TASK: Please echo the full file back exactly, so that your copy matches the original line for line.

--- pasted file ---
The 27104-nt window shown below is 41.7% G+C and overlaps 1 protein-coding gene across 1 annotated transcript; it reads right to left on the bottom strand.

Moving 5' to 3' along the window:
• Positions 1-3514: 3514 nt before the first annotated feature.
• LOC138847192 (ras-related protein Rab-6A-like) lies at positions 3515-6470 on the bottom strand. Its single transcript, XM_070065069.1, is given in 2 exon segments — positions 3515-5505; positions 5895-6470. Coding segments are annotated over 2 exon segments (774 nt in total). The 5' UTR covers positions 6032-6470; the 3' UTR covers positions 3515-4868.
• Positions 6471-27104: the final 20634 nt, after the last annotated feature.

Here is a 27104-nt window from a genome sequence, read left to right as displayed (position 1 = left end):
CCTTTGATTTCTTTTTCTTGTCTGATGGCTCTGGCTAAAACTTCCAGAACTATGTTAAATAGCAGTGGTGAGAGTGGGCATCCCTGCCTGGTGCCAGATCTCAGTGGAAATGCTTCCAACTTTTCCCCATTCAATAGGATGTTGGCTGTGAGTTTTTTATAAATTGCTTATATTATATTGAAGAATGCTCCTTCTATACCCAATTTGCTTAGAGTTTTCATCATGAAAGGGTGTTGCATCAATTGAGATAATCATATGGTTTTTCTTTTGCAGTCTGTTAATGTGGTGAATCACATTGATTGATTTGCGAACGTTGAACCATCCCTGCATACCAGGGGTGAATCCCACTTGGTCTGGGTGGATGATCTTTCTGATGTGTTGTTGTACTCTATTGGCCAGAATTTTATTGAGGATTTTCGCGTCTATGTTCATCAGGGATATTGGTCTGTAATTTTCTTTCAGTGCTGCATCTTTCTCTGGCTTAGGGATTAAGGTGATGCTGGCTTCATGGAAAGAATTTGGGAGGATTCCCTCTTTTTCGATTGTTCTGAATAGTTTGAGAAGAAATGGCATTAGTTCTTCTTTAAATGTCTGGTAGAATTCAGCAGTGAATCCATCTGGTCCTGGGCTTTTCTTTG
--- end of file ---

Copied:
The 27104-nt window shown below is 41.7% G+C and overlaps 1 protein-coding gene across 1 annotated transcript; it reads right to left on the bottom strand.

Moving 5' to 3' along the window:
• Positions 1-3514: 3514 nt before the first annotated feature.
• LOC138847192 (ras-related protein Rab-6A-like) lies at positions 3515-6470 on the bottom strand. Its single transcript, XM_070065069.1, is given in 2 exon segments — positions 3515-5505; positions 5895-6470. Coding segments are annotated over 2 exon segments (774 nt in total). The 5' UTR covers positions 6032-6470; the 3' UTR covers positions 3515-4868.
• Positions 6471-27104: the final 20634 nt, after the last annotated feature.

Here is a 27104-nt window from a genome sequence, read left to right as displayed (position 1 = left end):
CCTTTGATTTCTTTTTCTTGTCTGATGGCTCTGGCTAAAACTTCCAGAACTATGTTAAATAGCAGTGGTGAGAGTGGGCATCCCTGCCTGGTGCCAGATCTCAGTGGAAATGCTTCCAACTTTTCCCCATTCAATAGGATGTTGGCTGTGAGTTTTTTATAAATTGCTTATATTATATTGAAGAATGCTCCTTCTATACCCAATTTGCTTAGAGTTTTCATCATGAAAGGGTGTTGCATCAATTGAGATAATCATATGGTTTTTCTTTTGCAGTCTGTTAATGTGGTGAATCACATTGATTGATTTGCGAACGTTGAACCATCCCTGCATACCAGGGGTGAATCCCACTTGGTCTGGGTGGATGATCTTTCTGATGTGTTGTTGTACTCTATTGGCCAGAATTTTATTGAGGATTTTCGCGTCTATGTTCATCAGGGATATTGGTCTGTAATTTTCTTTCAGTGCTGCATCTTTCTCTGGCTTAGGGATTAAGGTGATGCTGGCTTCATGGAAAGAATTTGGGAGGATTCCCTCTTTTTCGATTGTTCTGAATAGTTTGAGAAGAAATGGCATTAGTTCTTCTTTAAATGTCTGGTAGAATTCAGCAGTGAATCCATCTGGTCCTGGGCTTTTCTTTG